There is is one particular question I’d love your opinion on: My partner is Australian and I’m from the UK. Have visited for short tourist visits over the 6 years we’ve been together. I arrived in Feb for another visit, but due to covid, I’ve been here since (on 2 separate tourist visas). So that trip has been (just) under 12 months, and cumulatively, with the other trips to Aus over the past 6 years, it of course adds up to over 12 months. So I technically live here as I’ve been here for nearly a year, but on tourist visas, so I’m confused as to whether I say I’ve lived in another country for over 12 months in the past 10 years… because I’ve been on tourist visas, and technically I’ve been visiting all those times. And technically I’m still visiting now haha! Just a really long Covid holiday…
I’m tempted to write NO to that question, as this particular long 11 month trip doesn’t add up to a year, so I’m tempted to write no to having lived in Aus for 12 months in the 10 year period.
But I’d be keen to hear your opinion on that one.
I hope that makes sense…
You are a true hero to us all. SO much thanks xxxxxxxxx
Hi Emma, thank you so much for your thoughtful comment, it means a lot to know that these posts are helping other couples!
Yours is certainly a grey area in terms of whether you’ve been here 12 months, as it’s under a year right now but will surely be 12 months before they assess your application…
With that in mind, I’d probably write ‘yes’ and plan to submit the Aus police check (required if you’ve lived here for more than 12 months), just to be safe. You can explain the circumstances in a letter that you attach to your application, but I can’t imagine there’s any issue with answering ‘yes’ if it’s technically not a full year YET, while answering ‘no’ might delay your application if they ask you to do the police check later on.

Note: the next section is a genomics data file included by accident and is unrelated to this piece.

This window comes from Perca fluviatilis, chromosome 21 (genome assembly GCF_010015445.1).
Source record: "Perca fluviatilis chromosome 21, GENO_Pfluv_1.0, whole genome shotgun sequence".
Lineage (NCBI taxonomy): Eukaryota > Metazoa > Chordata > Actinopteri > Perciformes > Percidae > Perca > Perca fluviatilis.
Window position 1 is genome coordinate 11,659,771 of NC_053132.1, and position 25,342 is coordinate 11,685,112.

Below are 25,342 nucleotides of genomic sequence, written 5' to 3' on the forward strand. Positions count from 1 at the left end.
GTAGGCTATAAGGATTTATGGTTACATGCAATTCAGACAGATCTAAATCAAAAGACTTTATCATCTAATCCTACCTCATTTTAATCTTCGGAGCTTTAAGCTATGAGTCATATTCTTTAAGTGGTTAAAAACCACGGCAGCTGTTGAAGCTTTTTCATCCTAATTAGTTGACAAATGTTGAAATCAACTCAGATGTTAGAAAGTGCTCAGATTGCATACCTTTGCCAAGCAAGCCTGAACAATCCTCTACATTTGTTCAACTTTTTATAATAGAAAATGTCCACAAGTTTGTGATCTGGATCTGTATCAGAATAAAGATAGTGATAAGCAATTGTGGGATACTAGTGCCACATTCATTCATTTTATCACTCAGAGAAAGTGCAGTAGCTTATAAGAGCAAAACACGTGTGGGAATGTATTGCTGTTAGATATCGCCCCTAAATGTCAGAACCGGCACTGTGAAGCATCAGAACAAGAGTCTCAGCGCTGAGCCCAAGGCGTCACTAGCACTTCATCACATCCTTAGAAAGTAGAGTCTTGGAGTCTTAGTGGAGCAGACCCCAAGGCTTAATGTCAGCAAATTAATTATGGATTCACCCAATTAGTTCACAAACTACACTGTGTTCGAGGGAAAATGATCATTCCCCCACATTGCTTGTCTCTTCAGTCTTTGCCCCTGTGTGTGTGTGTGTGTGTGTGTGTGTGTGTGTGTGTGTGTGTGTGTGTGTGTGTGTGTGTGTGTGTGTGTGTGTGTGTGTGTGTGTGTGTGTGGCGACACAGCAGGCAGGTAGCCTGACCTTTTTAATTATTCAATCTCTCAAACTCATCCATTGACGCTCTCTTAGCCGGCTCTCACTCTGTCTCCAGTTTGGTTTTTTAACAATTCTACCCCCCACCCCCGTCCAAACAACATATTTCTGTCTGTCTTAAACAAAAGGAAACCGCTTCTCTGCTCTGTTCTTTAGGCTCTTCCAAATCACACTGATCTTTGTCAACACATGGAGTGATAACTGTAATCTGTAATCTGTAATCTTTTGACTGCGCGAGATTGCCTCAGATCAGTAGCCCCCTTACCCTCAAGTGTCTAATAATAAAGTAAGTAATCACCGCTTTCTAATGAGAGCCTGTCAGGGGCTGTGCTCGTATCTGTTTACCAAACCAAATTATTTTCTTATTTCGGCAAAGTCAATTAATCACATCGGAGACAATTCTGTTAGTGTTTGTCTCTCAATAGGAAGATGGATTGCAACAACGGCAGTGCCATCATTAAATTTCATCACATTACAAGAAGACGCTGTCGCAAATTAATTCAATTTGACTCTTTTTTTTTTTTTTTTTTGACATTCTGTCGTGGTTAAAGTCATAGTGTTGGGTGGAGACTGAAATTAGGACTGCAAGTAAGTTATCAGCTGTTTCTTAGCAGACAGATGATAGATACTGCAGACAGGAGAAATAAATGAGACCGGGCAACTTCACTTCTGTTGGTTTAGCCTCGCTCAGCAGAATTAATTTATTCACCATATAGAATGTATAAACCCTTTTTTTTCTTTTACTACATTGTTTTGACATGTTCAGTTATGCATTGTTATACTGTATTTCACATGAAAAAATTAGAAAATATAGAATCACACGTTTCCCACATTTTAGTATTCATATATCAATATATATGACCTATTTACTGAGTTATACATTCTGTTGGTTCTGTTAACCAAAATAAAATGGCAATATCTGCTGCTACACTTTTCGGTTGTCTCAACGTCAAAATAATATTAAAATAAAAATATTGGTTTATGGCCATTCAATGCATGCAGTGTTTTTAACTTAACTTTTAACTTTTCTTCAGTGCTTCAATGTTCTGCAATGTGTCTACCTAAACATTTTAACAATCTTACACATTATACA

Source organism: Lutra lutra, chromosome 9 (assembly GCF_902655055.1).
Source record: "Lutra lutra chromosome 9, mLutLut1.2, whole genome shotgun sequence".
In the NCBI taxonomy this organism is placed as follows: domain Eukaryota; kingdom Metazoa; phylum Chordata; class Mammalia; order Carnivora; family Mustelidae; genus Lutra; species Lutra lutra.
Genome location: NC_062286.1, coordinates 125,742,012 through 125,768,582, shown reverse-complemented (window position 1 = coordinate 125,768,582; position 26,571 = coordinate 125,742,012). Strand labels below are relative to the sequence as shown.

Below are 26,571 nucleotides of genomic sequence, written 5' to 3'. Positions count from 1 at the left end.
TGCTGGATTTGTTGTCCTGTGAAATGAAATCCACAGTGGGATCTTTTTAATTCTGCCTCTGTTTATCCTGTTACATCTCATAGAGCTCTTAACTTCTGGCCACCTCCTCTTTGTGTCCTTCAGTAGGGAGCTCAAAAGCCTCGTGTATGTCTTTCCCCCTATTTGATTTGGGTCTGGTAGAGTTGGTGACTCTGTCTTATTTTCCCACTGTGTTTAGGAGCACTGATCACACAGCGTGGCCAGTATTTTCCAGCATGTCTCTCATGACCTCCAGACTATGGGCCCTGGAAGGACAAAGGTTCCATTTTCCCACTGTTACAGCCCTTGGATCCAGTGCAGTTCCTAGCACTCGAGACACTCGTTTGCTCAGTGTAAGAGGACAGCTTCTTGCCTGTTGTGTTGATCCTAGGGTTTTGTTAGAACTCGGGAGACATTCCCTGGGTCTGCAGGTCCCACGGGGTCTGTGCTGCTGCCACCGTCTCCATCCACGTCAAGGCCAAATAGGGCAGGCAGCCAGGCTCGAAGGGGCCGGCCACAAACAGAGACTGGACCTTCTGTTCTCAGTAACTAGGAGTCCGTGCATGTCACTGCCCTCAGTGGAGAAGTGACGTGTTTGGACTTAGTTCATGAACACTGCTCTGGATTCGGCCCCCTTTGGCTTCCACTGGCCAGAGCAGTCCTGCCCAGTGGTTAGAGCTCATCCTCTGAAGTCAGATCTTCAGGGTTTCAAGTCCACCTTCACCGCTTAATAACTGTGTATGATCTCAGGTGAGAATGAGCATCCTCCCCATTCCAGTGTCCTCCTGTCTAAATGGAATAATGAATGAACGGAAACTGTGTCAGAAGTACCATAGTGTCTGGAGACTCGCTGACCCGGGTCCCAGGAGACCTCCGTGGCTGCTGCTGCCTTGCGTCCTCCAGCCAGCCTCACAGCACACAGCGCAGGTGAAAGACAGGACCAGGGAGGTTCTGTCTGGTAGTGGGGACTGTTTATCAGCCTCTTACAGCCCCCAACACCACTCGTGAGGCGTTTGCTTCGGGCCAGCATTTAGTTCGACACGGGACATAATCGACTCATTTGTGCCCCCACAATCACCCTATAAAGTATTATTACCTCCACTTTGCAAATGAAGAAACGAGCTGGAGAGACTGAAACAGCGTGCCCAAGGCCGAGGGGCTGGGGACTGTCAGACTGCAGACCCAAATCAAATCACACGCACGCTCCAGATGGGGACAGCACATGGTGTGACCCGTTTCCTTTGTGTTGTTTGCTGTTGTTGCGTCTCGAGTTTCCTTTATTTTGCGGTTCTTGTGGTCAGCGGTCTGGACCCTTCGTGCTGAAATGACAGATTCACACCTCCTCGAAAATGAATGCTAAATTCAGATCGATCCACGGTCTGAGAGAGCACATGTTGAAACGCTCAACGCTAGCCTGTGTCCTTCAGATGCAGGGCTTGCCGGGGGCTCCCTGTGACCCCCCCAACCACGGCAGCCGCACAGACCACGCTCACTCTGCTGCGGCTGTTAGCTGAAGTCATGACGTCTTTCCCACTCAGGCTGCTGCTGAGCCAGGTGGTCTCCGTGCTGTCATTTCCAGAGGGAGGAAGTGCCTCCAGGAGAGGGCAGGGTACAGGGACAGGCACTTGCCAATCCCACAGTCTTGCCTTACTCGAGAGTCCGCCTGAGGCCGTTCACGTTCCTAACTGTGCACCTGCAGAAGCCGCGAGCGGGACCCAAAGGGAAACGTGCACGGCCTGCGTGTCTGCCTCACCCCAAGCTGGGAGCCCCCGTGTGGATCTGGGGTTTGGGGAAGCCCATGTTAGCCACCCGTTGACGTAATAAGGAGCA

Hope that helps, best of luck with it all!
Wow. You’re incredibly generous in writing this blog and replying to all the Qs. I wonder if you have any advice for us… My wife and I live in the UK (I’m Australian, she is British). We’ve been married here 13 years and I now have UK citizenship too. We’ve decided that want to move back to Australia this year – do you think there is anything wrong with us moving back on a tourist visa and lodging an onshore application when we get there? Would we be ok to be honest about that? or do we need to lodge offshore and wait for the year or two that it takes to get the visa before we move there?
Hi Charmaine, so wonderful to hear that you’ve found these posts helpful!
Technically speaking, you aren’t meant to enter Aus on a tourist visa if the intent is to stay permanently, BUT I know heaps of people do it with no issue. In fact, there are definitely readers on here who’ve done that very thing. I’m not sure if they disclosed the intent to apply for PR when coming through immigration on the tourist visa, though– hoping someone else reading this comment might be able to share their experience???
This blog has been SO helpful for us as we are walking through our application. I did have one question that I am trying to find the answer for. I am Canadian and live right on the Canada/US border. For the past few years we usually travel from Canada to the US once a week (for gas or visiting family / friends). I am trying to figure out if I am going to need to document every single trip to the states on the page that asks me to document trips visiting other countries. Any chance you have insight on this?
Thanks so much
Technically yes, they want you to document every single time you’ve visited another country– that seems insanely tedious in your case, so you might be able to write a letter explaining the circumstances, but I’d imagine the CO will still say it needs to be recorded. Ugh!
Best of luck 🙂
Thankyou so much for your amazing work here, it really make easy to lodge our visa and heaps of congratulations on your visa grant